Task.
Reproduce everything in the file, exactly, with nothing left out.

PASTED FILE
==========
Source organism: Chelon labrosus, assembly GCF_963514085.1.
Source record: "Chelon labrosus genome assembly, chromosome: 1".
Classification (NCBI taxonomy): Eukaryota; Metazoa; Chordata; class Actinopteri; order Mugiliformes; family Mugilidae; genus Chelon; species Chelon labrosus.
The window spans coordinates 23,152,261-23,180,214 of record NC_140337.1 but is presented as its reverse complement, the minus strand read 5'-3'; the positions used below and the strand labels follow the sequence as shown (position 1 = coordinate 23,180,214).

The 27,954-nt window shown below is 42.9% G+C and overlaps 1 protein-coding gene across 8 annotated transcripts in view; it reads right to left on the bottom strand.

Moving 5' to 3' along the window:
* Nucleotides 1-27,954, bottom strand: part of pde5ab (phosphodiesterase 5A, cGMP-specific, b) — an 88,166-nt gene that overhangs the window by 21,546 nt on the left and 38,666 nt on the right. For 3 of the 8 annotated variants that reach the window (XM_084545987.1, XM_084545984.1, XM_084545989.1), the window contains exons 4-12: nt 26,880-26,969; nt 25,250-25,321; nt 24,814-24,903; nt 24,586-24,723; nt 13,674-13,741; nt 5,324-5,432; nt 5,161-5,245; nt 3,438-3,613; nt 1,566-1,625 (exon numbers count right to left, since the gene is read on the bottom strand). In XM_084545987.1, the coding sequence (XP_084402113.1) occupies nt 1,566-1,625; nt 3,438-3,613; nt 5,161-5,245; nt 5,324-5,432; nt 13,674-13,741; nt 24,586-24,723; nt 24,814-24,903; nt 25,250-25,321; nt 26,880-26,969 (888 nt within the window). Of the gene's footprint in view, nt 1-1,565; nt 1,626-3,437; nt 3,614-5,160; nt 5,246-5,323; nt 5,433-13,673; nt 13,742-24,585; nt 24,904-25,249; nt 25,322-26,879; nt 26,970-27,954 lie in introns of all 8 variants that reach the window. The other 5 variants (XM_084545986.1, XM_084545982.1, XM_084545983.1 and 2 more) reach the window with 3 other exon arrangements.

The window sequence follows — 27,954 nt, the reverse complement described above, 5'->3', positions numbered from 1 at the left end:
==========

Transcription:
Source organism: Chelon labrosus, assembly GCF_963514085.1.
Source record: "Chelon labrosus genome assembly, chromosome: 1".
Classification (NCBI taxonomy): Eukaryota; Metazoa; Chordata; class Actinopteri; order Mugiliformes; family Mugilidae; genus Chelon; species Chelon labrosus.
The window spans coordinates 23,152,261-23,180,214 of record NC_140337.1 but is presented as its reverse complement, the minus strand read 5'-3'; the positions used below and the strand labels follow the sequence as shown (position 1 = coordinate 23,180,214).

The 27,954-nt window shown below is 42.9% G+C and overlaps 1 protein-coding gene across 8 annotated transcripts in view; it reads right to left on the bottom strand.

Moving 5' to 3' along the window:
* Nucleotides 1-27,954, bottom strand: part of pde5ab (phosphodiesterase 5A, cGMP-specific, b) — an 88,166-nt gene that overhangs the window by 21,546 nt on the left and 38,666 nt on the right. For 3 of the 8 annotated variants that reach the window (XM_084545987.1, XM_084545984.1, XM_084545989.1), the window contains exons 4-12: nt 26,880-26,969; nt 25,250-25,321; nt 24,814-24,903; nt 24,586-24,723; nt 13,674-13,741; nt 5,324-5,432; nt 5,161-5,245; nt 3,438-3,613; nt 1,566-1,625 (exon numbers count right to left, since the gene is read on the bottom strand). In XM_084545987.1, the coding sequence (XP_084402113.1) occupies nt 1,566-1,625; nt 3,438-3,613; nt 5,161-5,245; nt 5,324-5,432; nt 13,674-13,741; nt 24,586-24,723; nt 24,814-24,903; nt 25,250-25,321; nt 26,880-26,969 (888 nt within the window). Of the gene's footprint in view, nt 1-1,565; nt 1,626-3,437; nt 3,614-5,160; nt 5,246-5,323; nt 5,433-13,673; nt 13,742-24,585; nt 24,904-25,249; nt 25,322-26,879; nt 26,970-27,954 lie in introns of all 8 variants that reach the window. The other 5 variants (XM_084545986.1, XM_084545982.1, XM_084545983.1 and 2 more) reach the window with 3 other exon arrangements.

The window sequence follows — 27,954 nt, the reverse complement described above, 5'->3', positions numbered from 1 at the left end: